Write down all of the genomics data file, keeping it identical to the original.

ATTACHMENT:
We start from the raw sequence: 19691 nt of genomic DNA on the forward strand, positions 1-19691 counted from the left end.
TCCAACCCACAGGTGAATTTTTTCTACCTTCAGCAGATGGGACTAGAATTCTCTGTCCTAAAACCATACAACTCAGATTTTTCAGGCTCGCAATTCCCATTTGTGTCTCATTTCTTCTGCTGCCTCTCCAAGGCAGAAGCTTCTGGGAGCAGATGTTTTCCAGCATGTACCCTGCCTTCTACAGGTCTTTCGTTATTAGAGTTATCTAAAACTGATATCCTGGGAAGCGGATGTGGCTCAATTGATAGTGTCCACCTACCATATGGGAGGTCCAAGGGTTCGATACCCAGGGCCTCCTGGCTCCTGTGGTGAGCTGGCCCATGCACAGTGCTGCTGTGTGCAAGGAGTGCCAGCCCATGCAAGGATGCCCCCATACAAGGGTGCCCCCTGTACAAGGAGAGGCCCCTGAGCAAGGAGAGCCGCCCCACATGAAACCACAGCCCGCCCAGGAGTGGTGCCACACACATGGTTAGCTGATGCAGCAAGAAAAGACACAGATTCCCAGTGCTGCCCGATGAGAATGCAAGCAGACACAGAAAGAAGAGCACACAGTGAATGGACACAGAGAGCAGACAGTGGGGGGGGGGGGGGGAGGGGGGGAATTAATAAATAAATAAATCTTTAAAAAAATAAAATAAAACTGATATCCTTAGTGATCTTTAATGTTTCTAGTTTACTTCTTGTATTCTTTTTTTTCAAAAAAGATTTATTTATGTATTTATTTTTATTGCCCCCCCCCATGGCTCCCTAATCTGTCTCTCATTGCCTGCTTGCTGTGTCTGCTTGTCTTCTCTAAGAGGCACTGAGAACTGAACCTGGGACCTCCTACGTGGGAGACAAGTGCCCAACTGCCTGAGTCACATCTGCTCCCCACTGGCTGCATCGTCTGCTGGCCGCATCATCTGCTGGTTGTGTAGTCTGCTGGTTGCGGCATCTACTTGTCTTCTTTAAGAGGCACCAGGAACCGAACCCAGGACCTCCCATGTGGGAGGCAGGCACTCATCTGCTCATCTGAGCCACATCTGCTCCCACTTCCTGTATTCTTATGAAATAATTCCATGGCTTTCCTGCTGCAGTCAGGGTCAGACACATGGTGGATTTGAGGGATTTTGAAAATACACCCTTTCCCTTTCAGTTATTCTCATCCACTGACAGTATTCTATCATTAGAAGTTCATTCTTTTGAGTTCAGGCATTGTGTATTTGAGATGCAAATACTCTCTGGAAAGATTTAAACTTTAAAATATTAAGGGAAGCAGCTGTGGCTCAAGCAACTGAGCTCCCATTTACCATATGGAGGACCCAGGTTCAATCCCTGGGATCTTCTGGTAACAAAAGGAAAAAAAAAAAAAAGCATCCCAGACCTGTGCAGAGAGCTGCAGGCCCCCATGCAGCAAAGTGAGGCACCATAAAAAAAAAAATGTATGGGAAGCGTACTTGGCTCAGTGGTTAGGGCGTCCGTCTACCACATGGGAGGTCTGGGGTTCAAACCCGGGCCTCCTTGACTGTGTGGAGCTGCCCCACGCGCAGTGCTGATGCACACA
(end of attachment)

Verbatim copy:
We start from the raw sequence: 19691 nt of genomic DNA on the forward strand, positions 1-19691 counted from the left end.
TCCAACCCACAGGTGAATTTTTTCTACCTTCAGCAGATGGGACTAGAATTCTCTGTCCTAAAACCATACAACTCAGATTTTTCAGGCTCGCAATTCCCATTTGTGTCTCATTTCTTCTGCTGCCTCTCCAAGGCAGAAGCTTCTGGGAGCAGATGTTTTCCAGCATGTACCCTGCCTTCTACAGGTCTTTCGTTATTAGAGTTATCTAAAACTGATATCCTGGGAAGCGGATGTGGCTCAATTGATAGTGTCCACCTACCATATGGGAGGTCCAAGGGTTCGATACCCAGGGCCTCCTGGCTCCTGTGGTGAGCTGGCCCATGCACAGTGCTGCTGTGTGCAAGGAGTGCCAGCCCATGCAAGGATGCCCCCATACAAGGGTGCCCCCTGTACAAGGAGAGGCCCCTGAGCAAGGAGAGCCGCCCCACATGAAACCACAGCCCGCCCAGGAGTGGTGCCACACACATGGTTAGCTGATGCAGCAAGAAAAGACACAGATTCCCAGTGCTGCCCGATGAGAATGCAAGCAGACACAGAAAGAAGAGCACACAGTGAATGGACACAGAGAGCAGACAGTGGGGGGGGGGGGGGGAGGGGGGGAATTAATAAATAAATAAATCTTTAAAAAAATAAAATAAAACTGATATCCTTAGTGATCTTTAATGTTTCTAGTTTACTTCTTGTATTCTTTTTTTTCAAAAAAGATTTATTTATGTATTTATTTTTATTGCCCCCCCCCATGGCTCCCTAATCTGTCTCTCATTGCCTGCTTGCTGTGTCTGCTTGTCTTCTCTAAGAGGCACTGAGAACTGAACCTGGGACCTCCTACGTGGGAGACAAGTGCCCAACTGCCTGAGTCACATCTGCTCCCCACTGGCTGCATCGTCTGCTGGCCGCATCATCTGCTGGTTGTGTAGTCTGCTGGTTGCGGCATCTACTTGTCTTCTTTAAGAGGCACCAGGAACCGAACCCAGGACCTCCCATGTGGGAGGCAGGCACTCATCTGCTCATCTGAGCCACATCTGCTCCCACTTCCTGTATTCTTATGAAATAATTCCATGGCTTTCCTGCTGCAGTCAGGGTCAGACACATGGTGGATTTGAGGGATTTTGAAAATACACCCTTTCCCTTTCAGTTATTCTCATCCACTGACAGTATTCTATCATTAGAAGTTCATTCTTTTGAGTTCAGGCATTGTGTATTTGAGATGCAAATACTCTCTGGAAAGATTTAAACTTTAAAATATTAAGGGAAGCAGCTGTGGCTCAAGCAACTGAGCTCCCATTTACCATATGGAGGACCCAGGTTCAATCCCTGGGATCTTCTGGTAACAAAAGGAAAAAAAAAAAAAAGCATCCCAGACCTGTGCAGAGAGCTGCAGGCCCCCATGCAGCAAAGTGAGGCACCATAAAAAAAAAAATGTATGGGAAGCGTACTTGGCTCAGTGGTTAGGGCGTCCGTCTACCACATGGGAGGTCTGGGGTTCAAACCCGGGCCTCCTTGACTGTGTGGAGCTGCCCCACGCGCAGTGCTGATGCACACA